The author may not have presented a new version of the Archduchess but she does offer a fresh look at a period which is often overlooked, her childhood. Everything from the need for braces to the troublesome issue presented by the size of the Maria’s forehead is integrated into the narrative. While it makes for somewhat tedious reading, Grey's efforts are admirable.

Maria Antonia bored me but the I found the depiction of her mother, the Empress Maria Theresa quite fascinating. The Hapsburg matriarch gave birth to sixteen children over a period of twenty years. Do the math. Almost as soon as she was done having babies she was beset with the task of marrying them off. Thank heaven she was a royal and didn't have to worry about the details of actually raising her brood. Grey's Empress isn't particularly maternal but can you really blame the woman? Having so many pregnancies must have been exhausting and it certainly explains her exasperation over Maria's inability to conceive an heir in the early years of her marriage. 

Becoming Marie Antoinette is good starting point for freshman scholars but I think more savvy readers will be disappointed. The story itself has much in common with Titanic; even the novice historian knows the ending. The trick is in bringing something new to the table, a  twist that captures the imagination. Whether Grey’s telling will do so has yet to be seen.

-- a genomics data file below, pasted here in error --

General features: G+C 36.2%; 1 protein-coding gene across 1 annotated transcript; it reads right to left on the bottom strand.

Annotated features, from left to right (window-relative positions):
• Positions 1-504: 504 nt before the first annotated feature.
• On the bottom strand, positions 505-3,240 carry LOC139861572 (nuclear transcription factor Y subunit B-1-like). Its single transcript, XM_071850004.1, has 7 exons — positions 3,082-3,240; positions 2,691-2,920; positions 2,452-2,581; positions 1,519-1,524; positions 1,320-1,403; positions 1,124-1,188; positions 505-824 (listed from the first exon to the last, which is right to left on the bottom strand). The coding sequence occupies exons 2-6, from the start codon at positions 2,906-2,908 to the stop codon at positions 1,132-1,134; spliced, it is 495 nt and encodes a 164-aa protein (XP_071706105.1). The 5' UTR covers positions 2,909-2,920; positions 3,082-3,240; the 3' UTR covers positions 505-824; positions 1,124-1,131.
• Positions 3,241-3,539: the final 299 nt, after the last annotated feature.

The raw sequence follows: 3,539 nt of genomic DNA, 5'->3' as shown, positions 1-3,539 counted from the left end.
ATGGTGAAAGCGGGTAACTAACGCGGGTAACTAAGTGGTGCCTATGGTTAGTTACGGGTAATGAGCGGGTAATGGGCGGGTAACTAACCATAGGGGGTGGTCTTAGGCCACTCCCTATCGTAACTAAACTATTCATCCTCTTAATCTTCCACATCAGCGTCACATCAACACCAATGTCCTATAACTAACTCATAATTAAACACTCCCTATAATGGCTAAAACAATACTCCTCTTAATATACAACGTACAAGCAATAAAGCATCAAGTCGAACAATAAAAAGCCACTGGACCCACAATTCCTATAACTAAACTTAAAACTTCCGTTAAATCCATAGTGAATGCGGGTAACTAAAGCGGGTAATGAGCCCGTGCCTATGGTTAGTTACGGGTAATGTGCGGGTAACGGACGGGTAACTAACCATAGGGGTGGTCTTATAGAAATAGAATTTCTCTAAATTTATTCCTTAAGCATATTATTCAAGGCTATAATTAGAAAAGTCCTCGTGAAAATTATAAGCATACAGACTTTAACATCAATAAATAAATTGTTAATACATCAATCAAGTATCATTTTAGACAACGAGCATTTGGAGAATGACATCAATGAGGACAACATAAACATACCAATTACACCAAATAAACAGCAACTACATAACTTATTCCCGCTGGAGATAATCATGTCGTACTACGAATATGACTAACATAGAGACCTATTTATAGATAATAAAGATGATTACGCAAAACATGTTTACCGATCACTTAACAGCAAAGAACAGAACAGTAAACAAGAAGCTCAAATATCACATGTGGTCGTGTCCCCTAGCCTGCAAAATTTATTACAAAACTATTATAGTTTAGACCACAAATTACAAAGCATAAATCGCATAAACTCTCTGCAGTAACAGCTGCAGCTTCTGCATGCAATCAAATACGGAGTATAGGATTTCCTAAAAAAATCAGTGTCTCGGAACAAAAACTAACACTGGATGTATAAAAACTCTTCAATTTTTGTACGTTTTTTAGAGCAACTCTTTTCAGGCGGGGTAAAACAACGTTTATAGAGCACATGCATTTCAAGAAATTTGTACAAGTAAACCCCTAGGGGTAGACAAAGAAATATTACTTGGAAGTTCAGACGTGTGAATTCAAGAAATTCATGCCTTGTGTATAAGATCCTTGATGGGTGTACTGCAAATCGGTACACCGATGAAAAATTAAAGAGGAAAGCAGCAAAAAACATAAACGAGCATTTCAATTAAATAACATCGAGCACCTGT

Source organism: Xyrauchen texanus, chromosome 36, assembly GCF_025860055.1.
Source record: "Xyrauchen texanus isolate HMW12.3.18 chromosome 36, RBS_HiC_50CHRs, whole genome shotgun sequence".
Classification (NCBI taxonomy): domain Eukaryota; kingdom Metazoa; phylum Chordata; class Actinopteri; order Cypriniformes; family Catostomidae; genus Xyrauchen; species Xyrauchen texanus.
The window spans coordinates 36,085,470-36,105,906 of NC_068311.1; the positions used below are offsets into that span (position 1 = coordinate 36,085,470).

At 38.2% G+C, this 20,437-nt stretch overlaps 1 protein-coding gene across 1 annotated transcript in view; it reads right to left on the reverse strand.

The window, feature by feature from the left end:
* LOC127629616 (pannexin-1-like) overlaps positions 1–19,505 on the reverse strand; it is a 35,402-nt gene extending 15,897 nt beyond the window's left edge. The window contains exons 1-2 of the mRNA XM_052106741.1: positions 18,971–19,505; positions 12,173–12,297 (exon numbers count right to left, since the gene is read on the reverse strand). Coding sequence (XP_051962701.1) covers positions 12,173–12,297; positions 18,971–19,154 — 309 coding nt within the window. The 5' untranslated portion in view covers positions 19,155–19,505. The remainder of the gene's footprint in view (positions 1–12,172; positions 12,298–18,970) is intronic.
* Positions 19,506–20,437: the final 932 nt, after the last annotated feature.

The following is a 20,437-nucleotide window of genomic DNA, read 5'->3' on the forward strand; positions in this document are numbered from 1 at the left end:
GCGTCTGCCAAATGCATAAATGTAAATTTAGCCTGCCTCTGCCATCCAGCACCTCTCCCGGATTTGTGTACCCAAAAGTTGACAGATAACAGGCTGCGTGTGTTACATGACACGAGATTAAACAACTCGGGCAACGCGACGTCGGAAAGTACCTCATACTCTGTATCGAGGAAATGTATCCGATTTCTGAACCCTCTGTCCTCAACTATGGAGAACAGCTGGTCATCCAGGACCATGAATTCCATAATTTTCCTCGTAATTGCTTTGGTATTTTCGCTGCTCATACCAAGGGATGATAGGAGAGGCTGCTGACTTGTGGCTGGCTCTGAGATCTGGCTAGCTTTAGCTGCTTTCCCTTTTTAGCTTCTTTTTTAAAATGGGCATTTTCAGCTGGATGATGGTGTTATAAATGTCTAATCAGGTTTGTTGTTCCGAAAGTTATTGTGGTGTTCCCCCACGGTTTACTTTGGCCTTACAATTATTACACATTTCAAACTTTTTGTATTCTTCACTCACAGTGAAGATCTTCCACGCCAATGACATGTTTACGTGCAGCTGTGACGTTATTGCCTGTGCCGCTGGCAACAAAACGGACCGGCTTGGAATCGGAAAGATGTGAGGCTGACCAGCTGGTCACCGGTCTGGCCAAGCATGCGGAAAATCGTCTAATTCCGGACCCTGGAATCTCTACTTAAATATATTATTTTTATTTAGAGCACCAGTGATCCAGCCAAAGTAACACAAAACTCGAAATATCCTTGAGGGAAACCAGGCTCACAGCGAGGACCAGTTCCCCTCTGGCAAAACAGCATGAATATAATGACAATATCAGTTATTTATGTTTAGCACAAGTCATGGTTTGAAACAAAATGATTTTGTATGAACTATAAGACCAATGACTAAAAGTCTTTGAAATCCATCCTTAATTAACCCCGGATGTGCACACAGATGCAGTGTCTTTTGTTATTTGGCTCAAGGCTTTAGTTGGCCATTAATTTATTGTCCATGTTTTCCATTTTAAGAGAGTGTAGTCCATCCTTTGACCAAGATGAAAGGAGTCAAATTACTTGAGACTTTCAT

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Think of the family motto: Others wage wars to succeed, but you, fortunate Hapsburg, marry! Sometimes I think Maman had so many daughters because she has so many enemies!
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Tuesday, September 27, 2011

Mary, Bloody Mary by Carolyn Meyer

Rating: ★ ★ ★ ☆ 
Obtained from: Local Library 
Read: Sept. 26, 2011 

The story of Mary Tudor's childhood is a classic fairy tale: A princess who is to inherit the throne of England is separated from her mother; abused by an evil stepmother who has enchanted her father; stripped of her title; and forced to care for her baby stepsister, who inherits Mary's rights to the throne. Believe it or not, it's all true. Told in the voice of the young Mary, this novel explores the history and intrigue of the dramatic rule of Henry VIII, his outrageous affair with and marriage to the bewitching Anne Boleyn, and the consequences of that relationship for his firstborn daughter. Carolyn Meyer has written a compassionate historical novel about love and loss, jealousy and fear - and a girl's struggle with forces far beyond her control.

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Mary I
I wage a personal war against the stereotypes that plague stepfamilies. I grew up in one, was, for a time, a stepmother in my own right. Wicked is not a universal descriptor in the realm of stepparents, but as mine has refused to speak to me for more than three years now, I understand it is sometimes an all too accurate descriptor. One such example is the case of Mary Tudor and her stepmonster, Anne Boleyn.